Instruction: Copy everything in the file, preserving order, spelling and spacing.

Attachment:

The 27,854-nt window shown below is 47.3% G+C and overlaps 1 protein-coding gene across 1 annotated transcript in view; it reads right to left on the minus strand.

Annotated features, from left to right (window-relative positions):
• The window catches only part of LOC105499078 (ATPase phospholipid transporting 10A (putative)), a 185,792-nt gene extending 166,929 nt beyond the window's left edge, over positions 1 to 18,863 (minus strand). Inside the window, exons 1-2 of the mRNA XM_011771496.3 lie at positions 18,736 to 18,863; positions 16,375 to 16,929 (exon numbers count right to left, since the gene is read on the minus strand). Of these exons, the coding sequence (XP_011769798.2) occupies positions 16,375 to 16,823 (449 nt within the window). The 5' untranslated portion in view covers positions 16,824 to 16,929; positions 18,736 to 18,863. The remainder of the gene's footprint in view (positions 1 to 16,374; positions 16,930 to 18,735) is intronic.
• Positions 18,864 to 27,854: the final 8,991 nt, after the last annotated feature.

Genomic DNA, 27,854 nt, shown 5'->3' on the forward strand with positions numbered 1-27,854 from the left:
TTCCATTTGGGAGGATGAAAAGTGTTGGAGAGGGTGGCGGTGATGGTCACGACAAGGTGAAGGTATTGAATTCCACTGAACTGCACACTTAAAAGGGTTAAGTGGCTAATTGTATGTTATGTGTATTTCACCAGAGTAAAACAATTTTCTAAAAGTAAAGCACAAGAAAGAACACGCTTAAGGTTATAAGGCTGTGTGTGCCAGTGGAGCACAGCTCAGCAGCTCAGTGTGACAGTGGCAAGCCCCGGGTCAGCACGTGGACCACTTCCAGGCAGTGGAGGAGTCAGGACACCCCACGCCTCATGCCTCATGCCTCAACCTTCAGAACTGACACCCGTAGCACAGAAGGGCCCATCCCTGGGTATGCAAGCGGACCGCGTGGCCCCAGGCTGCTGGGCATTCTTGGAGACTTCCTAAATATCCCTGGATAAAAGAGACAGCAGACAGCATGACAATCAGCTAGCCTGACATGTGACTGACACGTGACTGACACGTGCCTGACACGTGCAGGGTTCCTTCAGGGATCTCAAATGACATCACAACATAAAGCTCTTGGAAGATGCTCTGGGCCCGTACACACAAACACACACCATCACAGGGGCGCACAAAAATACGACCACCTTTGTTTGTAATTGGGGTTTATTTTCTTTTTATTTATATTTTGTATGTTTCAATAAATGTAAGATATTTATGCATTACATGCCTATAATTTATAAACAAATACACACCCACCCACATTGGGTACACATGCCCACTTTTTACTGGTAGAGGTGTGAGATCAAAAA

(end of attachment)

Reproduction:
The 27,854-nt window shown below is 47.3% G+C and overlaps 1 protein-coding gene across 1 annotated transcript in view; it reads right to left on the minus strand.

Annotated features, from left to right (window-relative positions):
• The window catches only part of LOC105499078 (ATPase phospholipid transporting 10A (putative)), a 185,792-nt gene extending 166,929 nt beyond the window's left edge, over positions 1 to 18,863 (minus strand). Inside the window, exons 1-2 of the mRNA XM_011771496.3 lie at positions 18,736 to 18,863; positions 16,375 to 16,929 (exon numbers count right to left, since the gene is read on the minus strand). Of these exons, the coding sequence (XP_011769798.2) occupies positions 16,375 to 16,823 (449 nt within the window). The 5' untranslated portion in view covers positions 16,824 to 16,929; positions 18,736 to 18,863. The remainder of the gene's footprint in view (positions 1 to 16,374; positions 16,930 to 18,735) is intronic.
• Positions 18,864 to 27,854: the final 8,991 nt, after the last annotated feature.

Genomic DNA, 27,854 nt, shown 5'->3' on the forward strand with positions numbered 1-27,854 from the left:
TTCCATTTGGGAGGATGAAAAGTGTTGGAGAGGGTGGCGGTGATGGTCACGACAAGGTGAAGGTATTGAATTCCACTGAACTGCACACTTAAAAGGGTTAAGTGGCTAATTGTATGTTATGTGTATTTCACCAGAGTAAAACAATTTTCTAAAAGTAAAGCACAAGAAAGAACACGCTTAAGGTTATAAGGCTGTGTGTGCCAGTGGAGCACAGCTCAGCAGCTCAGTGTGACAGTGGCAAGCCCCGGGTCAGCACGTGGACCACTTCCAGGCAGTGGAGGAGTCAGGACACCCCACGCCTCATGCCTCATGCCTCAACCTTCAGAACTGACACCCGTAGCACAGAAGGGCCCATCCCTGGGTATGCAAGCGGACCGCGTGGCCCCAGGCTGCTGGGCATTCTTGGAGACTTCCTAAATATCCCTGGATAAAAGAGACAGCAGACAGCATGACAATCAGCTAGCCTGACATGTGACTGACACGTGACTGACACGTGCCTGACACGTGCAGGGTTCCTTCAGGGATCTCAAATGACATCACAACATAAAGCTCTTGGAAGATGCTCTGGGCCCGTACACACAAACACACACCATCACAGGGGCGCACAAAAATACGACCACCTTTGTTTGTAATTGGGGTTTATTTTCTTTTTATTTATATTTTGTATGTTTCAATAAATGTAAGATATTTATGCATTACATGCCTATAATTTATAAACAAATACACACCCACCCACATTGGGTACACATGCCCACTTTTTACTGGTAGAGGTGTGAGATCAAAAA